Thursday, March 19, 2009

For the Love of Crows

I've never had much good to say about crows. In fact, I actually count crows among the most loathsome of all creatures. I see them as nasty, garbage-eating creatures, harbingers of disease and parasites. They watch the world with shifty black eyes, as if they're just waiting for us to die so they can swoop in and eat out our eyes while they're still gooey.

I still resent the crows, ten years later, for waking me up-- with their incessant CAW CAW CAW--at 5 a.m. when I was on an otherwise fun camping/rafting trip. Wiping the sleep from our eyes and unzipping our tent, we viewed the evidence of the crows' past triumphs: various bottles, cans, and even a shoe had been flung into the tree above us, no doubt in an attempt to silence those cacophonous birds.

As much as I hate them, I often find myself watching crows as I'm waiting for the city bus. Garbage Day coincides with one of my work-days on the street where I catch my bus. Garbage Day means the crows show up in droves, and I imagine them saying "mornin' Joe," and "mornin' Frank, how's the missus?" as they swoop in, finding themselves competing yet again for the same garbage. I imagine Joe sneaking into Frank's nest that night, stealing his copy of the City of Seattle Garbage Pick-up Schedule in an attempt to eliminate the competition.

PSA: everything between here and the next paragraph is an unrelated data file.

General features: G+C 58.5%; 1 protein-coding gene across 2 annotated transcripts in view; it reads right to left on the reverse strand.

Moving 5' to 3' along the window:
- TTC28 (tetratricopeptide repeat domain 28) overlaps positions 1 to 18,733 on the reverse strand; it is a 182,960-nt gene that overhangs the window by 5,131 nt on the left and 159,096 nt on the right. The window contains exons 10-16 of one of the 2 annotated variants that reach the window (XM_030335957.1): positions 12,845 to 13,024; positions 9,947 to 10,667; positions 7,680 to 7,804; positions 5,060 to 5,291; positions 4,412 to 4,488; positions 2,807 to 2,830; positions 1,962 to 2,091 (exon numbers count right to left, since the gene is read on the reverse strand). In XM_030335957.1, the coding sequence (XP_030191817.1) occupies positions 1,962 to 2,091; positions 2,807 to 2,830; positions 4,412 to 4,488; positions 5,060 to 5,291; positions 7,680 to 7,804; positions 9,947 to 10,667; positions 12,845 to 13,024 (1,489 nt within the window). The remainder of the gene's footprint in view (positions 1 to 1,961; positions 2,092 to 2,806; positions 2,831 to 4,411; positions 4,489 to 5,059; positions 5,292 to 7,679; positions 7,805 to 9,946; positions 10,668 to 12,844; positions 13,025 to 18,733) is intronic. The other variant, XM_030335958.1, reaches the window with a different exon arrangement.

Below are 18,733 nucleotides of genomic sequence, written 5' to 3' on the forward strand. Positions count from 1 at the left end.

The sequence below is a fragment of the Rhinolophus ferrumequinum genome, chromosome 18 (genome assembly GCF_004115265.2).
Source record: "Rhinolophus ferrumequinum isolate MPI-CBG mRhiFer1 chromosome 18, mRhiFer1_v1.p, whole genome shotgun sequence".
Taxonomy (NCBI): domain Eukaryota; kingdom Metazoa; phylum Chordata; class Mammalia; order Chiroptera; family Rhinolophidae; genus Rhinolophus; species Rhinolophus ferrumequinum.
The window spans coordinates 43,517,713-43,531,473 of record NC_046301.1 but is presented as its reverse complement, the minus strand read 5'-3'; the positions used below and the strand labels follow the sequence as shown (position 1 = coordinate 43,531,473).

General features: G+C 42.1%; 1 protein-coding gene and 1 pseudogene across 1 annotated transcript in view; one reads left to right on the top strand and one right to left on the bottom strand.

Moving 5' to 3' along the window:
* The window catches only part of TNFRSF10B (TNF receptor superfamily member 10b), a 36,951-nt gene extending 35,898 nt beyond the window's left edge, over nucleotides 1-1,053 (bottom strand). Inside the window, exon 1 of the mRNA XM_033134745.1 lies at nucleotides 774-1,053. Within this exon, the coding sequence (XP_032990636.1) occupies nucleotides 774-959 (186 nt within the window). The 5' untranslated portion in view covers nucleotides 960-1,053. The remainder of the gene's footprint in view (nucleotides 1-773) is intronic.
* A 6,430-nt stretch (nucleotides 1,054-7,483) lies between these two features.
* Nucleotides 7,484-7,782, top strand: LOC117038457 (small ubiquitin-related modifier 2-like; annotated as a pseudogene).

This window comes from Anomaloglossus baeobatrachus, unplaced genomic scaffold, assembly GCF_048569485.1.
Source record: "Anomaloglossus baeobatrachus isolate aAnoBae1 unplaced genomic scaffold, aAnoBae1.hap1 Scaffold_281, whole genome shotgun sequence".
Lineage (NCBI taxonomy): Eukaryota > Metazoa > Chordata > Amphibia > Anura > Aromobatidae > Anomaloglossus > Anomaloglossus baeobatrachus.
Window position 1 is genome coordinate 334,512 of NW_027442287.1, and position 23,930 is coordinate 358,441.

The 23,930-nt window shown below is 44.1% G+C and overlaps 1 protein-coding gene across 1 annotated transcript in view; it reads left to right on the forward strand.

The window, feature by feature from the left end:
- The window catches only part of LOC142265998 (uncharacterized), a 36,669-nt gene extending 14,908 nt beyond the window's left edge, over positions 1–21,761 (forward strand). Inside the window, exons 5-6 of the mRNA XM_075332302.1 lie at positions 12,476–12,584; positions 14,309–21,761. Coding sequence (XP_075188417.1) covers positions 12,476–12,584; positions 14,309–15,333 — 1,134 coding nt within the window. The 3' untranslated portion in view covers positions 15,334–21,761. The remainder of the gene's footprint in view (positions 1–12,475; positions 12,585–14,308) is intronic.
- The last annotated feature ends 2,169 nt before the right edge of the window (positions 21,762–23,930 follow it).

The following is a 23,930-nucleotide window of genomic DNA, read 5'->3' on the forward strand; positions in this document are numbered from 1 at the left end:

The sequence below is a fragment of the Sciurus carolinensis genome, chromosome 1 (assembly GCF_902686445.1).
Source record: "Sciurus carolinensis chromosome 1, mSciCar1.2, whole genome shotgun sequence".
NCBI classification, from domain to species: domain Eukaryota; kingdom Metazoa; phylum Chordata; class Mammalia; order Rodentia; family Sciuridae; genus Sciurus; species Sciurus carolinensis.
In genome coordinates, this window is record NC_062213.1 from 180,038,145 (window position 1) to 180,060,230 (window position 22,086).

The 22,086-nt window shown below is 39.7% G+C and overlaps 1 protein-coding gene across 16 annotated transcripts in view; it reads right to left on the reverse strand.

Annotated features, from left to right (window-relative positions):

I imagine all of this as a source of waiting-for-the-bus entertainment, but I give no credit to the crows for occupying my thoughts. I glare at them with detached distain, thinking myself superior.

So it was, this morning, that I eyed a crow warily as it came close to me at the bus stop. The crow pecked foolishly at a pebble, thinking it a morsel of food. Then it stopped, raised it's head, coughed, and then sneezed.

You heard me right. It coughed-- a gentle little "cah cah" not amounting to a CAW, accompanied by a little nod of its head. Then it sneezed-- a dainty little "chuh."

I nearly offered it a tissue.

And just like that, my view of crows was transformed. For how can I hate a creature capable of producing a sound so reminiscent of my baby's first delicate little sneeze? Poor thing probably has Spring allergies like me, I thought. I continued to watch and listen to the crow, but it didn't cough or sneeze again.

Still, as I rode the bus to work, I felt strangely hopeful. For if my heart can open up to a crow, on the basis of a little sneeze, then surely my enemies have nothing to fear.